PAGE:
Historian Publishes New Book on Legacy of J. William Fulbright

A new edited book explores the legacy of Arkansas Sen. J. William Fulbright's internationalism.

Professor Alessandro Brogi, the book's lead co-editor, along with the book's authors, including Distinguished Professor Randall Woods, bring a fresh international perspective to their evaluation of Fulbright's signature accomplishment: the impactful cultural exchange programs that bear his name.

Published by the University Press of Kentucky, The Legacy of J. William Fulbright: Policy, Power, and Ideology is the product of a conference held at the University of Arkansas on Senator Fulbright's legacy in Fall 2015, sponsored primarily by the Diane D. Blair Center of Southern Politics & Society, with additional support from the Department of History, the King Fahd Center for Middle East Studies, the African and African American Studies Program, and the J. William Fulbright College of Arts & Sciences.

The collection of essays details the political life of one of the most prominent and gifted American statesmen of the twentieth century. From his early training in international law to his five terms in the U.S. Senate, J. William Fulbright (1905-1995) had a profound influence on U.S. foreign policy, and his vision for mutual understanding shaped the extraordinary exchange program bearing his name.

As a senator for Arkansas for 30 years and the longest serving chair of the Senate Foreign Relations Committee, Fulbright was one of the most influential figures of United States politics. His criticism of U.S. involvement in Vietnam exemplified his belief in the effective management of international norms by international organizations ― including the United Nations, which was the subject of his first bill in Congress. Yet alongside his commitments to liberal internationalism and multilateral governance, Fulbright was a southern politician who embraced the interests of the region's conservative white population. This juxtaposition of biased and broad-minded objectives shows a divide at the center of Fulbright's vision, which still has consequences for America's global policies today.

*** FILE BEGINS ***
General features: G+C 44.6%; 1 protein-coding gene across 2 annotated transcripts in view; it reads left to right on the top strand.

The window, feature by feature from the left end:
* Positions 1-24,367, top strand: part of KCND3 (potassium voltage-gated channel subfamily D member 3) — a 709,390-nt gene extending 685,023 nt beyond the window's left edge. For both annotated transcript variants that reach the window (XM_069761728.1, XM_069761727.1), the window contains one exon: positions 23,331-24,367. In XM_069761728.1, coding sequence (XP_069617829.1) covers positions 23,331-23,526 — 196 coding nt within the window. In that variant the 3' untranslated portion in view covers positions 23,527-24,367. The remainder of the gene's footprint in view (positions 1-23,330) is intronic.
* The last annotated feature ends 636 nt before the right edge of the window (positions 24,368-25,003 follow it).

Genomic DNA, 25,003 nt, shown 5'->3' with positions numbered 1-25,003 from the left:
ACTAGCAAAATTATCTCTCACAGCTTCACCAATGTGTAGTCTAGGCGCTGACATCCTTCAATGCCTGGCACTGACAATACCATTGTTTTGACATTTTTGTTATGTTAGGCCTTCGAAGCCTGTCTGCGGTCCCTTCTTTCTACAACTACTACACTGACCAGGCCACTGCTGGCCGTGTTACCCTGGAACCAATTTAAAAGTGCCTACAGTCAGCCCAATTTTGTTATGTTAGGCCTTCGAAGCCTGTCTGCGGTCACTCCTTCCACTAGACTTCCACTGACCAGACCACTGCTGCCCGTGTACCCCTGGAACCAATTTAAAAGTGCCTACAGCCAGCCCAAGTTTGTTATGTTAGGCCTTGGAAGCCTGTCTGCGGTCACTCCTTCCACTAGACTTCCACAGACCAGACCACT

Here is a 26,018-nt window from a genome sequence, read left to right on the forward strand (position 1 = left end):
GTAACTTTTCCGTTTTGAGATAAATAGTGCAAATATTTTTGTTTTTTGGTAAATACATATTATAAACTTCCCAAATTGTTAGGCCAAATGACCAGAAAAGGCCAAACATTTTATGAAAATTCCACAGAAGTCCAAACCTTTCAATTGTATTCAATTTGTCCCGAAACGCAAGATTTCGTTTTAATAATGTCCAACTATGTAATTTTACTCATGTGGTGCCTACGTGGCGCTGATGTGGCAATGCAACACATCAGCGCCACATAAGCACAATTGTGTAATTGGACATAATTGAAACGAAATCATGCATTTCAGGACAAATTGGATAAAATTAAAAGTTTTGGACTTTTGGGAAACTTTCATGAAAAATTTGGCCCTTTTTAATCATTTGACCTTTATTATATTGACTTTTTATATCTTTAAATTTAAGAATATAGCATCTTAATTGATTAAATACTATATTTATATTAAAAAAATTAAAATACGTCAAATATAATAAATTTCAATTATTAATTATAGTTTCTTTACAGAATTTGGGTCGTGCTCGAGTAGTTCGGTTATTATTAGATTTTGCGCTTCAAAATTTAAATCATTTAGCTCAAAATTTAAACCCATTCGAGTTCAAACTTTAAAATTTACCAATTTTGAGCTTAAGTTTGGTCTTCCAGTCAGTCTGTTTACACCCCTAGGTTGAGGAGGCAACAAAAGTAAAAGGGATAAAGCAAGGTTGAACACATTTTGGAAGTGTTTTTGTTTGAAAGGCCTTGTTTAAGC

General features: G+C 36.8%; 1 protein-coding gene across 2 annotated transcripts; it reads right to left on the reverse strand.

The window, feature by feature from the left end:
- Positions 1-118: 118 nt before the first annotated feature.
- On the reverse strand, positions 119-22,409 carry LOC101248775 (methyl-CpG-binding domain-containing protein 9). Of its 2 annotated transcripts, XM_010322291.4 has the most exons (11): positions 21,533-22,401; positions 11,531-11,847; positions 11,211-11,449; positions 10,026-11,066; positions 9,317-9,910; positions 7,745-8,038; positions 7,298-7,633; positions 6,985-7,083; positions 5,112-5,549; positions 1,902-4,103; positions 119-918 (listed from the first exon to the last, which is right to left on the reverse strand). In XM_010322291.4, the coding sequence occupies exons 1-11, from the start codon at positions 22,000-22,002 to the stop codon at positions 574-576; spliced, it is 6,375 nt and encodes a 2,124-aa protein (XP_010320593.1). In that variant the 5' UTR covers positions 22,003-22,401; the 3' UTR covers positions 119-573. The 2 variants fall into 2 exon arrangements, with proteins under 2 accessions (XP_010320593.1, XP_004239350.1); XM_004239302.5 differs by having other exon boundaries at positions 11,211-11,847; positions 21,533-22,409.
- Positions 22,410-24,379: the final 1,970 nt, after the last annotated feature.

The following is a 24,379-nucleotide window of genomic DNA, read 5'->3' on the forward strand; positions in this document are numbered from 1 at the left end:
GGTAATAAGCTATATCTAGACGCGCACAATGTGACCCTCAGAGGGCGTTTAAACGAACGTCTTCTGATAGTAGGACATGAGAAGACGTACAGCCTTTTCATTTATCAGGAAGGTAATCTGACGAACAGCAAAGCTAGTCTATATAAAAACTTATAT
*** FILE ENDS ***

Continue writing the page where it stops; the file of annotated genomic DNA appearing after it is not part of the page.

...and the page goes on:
Brogi is a professor of history in the Fulbright College of Arts and Sciences at the University of Arkansas. He is also the author of Confronting America: The Cold War Between the United States and Communists in France and Italy (North Carolina, 2011, Charles Smith Award of the Southern Historical Association), A Question of Self-Esteem: The United States and the Cold War Choices—France and Italy, 1944-1958 (Praeger, 2002), and Italy and American Hegemony in the Mediterranean (La Nuova Italia, 1996).

Contacts

Jim Gigantino II, chair
Department of History
479-575-7332, jgiganti@uark.edu

Headlines

U of A Joins Select Company, Earns Gold Status as a Bicycle Friendly University

University of Arkansas becomes only second SEC institution to receive Gold award designation from the League of American Bicyclists.

Counselor Education and Supervision Faculty, Doctoral Students Present Research at Conference

Counselor education and supervision faculty and doctoral students from the U of A delivered eight presentations recently at the Association for Counselor Education and Supervision national conference.

School of Law Celebrates National Pro Bono Week

The school's top 10 pro bono students are Lexi Acello, Ashley Bacon, Maria Baez de Hicks, Kara Butler, Laura Edmonson, Tony Jones, Sara Koch, Anna Tanselli, Sabrina Worsham and Maisie Manuel. 

Tech Spotlight: Adobe Creative Cloud Available to Faculty and Staff at No Charge

Adobe Creative Cloud is available to all faculty and staff on up to two devices using their UARK account. Subscriptions are also available to students.

October Cordes Chair Event

Join the October Cordes Chair, Lynn Meade, from 2-3 p.m. Thursday in Kimpel Hall Conference Room 416. All faculty are welcome! Snacks and drinks will be served. No RSVP is required.

Newswire Daily